Shelter – Neuter – Release: Our Shelter’s Way of Saving Cat Lives
“ When cat populations are present, the choice is not between having cats or not having cats. The choice is between having a managed community cat population, or an unmanaged one. “
– Bryan Kortis, Program Manager, PetSmart Charities, Phoenix, AZ
Dorchester County passed the Community Cat Ordinance in 2019, allowing cats to be released from shelters back into their communities. Prior to this, feral cats were euthanized, and less-than-friendly cats would sit in small cubbies waiting for an unlikely adopter.
Shelter-Neuter-Release or SNR, is a practice to manage cat populations. As an open-admissions public shelter, we take in every stray animal in Dorchester county that is brought to our doors- which includes cats of all types. With SNR we can safely get Feral and Less-Than-Friendly cats back into their community, without allowing them to breed. For SNR, our shelter takes in a feral or stray cat, spays or neuters the animal, vaccinates and ear-tips the animal and then releases the cat back into the area in which it was found.
Community Cat Complaints (And How SNR Solves Them!)
There are many reasons people prefer not to have cat colonies living within their communities. Often feral or unfixed cats can be loud- either while mating or fighting. They can be messy- unfixed cats are known to “spray” or produce a strong-smelling urine in inappropriate areas. But spaying/neutering these animals can help solve these issues. Fixed community cats are unable to mate and less likely to fight, as they no longer have the hormonal drive to do so. Fixed community cats are also 90% less likely to spray.
Most importantly, SNR manages colonies. Rather than continuing to grow in size, these groups are left unable to breed, and will live their lives far more healthier and happier in the place they call home.
Friendly, Less-Than and Feral
Every cat that enters Dorchester Paws care is first processed. During processing, cats not only receive their necessary vaccinations, preventatives and microchip, but their behavior is also evaluated. Can the cats be handled? Are they comfortable in the presence of people? Do they attempt to bite or scratch? Can they handle vet care? Behavior evaluation doesn’t stop there- we also watch how these cats behave in their kennel. Cats who hide behind their blankets, refuse to eat, or show other extreme signs of stress are not good candidates for our adoption floor. While they may eventually find an adopter who takes a chance, they may suffer in a kennel for months- in some cases even years. And the longer these cats are subjected to the stressful shelter environment, the more likely they are to become seriously ill.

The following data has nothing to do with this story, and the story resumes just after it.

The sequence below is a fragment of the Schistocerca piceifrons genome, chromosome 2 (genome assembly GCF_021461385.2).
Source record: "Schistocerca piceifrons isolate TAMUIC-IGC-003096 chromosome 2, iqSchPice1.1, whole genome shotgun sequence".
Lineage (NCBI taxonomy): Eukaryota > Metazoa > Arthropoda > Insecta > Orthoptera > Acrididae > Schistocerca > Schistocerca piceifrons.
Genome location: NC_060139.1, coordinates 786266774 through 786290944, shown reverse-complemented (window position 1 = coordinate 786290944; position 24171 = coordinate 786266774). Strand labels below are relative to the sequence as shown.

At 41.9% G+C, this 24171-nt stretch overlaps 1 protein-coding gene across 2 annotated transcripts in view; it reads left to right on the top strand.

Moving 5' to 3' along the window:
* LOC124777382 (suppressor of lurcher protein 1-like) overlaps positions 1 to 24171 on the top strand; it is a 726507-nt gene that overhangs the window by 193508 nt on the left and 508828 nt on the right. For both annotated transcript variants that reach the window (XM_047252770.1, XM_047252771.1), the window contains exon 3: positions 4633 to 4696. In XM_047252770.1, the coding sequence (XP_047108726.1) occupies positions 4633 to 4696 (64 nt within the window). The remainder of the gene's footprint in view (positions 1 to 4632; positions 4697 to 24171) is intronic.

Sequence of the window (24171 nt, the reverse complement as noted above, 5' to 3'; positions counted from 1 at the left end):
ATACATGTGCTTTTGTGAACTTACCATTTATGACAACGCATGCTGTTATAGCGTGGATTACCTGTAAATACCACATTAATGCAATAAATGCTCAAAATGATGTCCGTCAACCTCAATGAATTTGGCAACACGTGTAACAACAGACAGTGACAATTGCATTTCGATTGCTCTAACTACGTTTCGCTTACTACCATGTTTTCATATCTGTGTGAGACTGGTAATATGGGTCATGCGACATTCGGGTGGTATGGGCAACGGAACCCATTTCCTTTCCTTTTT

Any cat that shows extreme signs of stress or aggression is a perfect candidate for our SNR program. If they do have a home, they are far more likely to find their way back to it if released in comparison to the 2% reclaim rate we have at our shelter. If they do not have a home, they are happiest living with their communities, while we are happy that they are no longer adding to pet overpopulation.
Dorchester Paws will not release cats who are known to have been living solely indoors such as hoarding cases, cats who have medical issues or spreadable diseases, or kittens under the age of 6 weeks.
Why Releasing Matters
Since the start of our SNR program, Dorchester Paws has returned nearly 400 cats back into their communities- most of which would have been euthanized under previous policies and ordinances. Not only are we giving these cats the best possible chance at a happy life, we are also making a dent in the pet overpopulation that our shelter bears the brunt of every day.
For more information, please view the compiled resources below.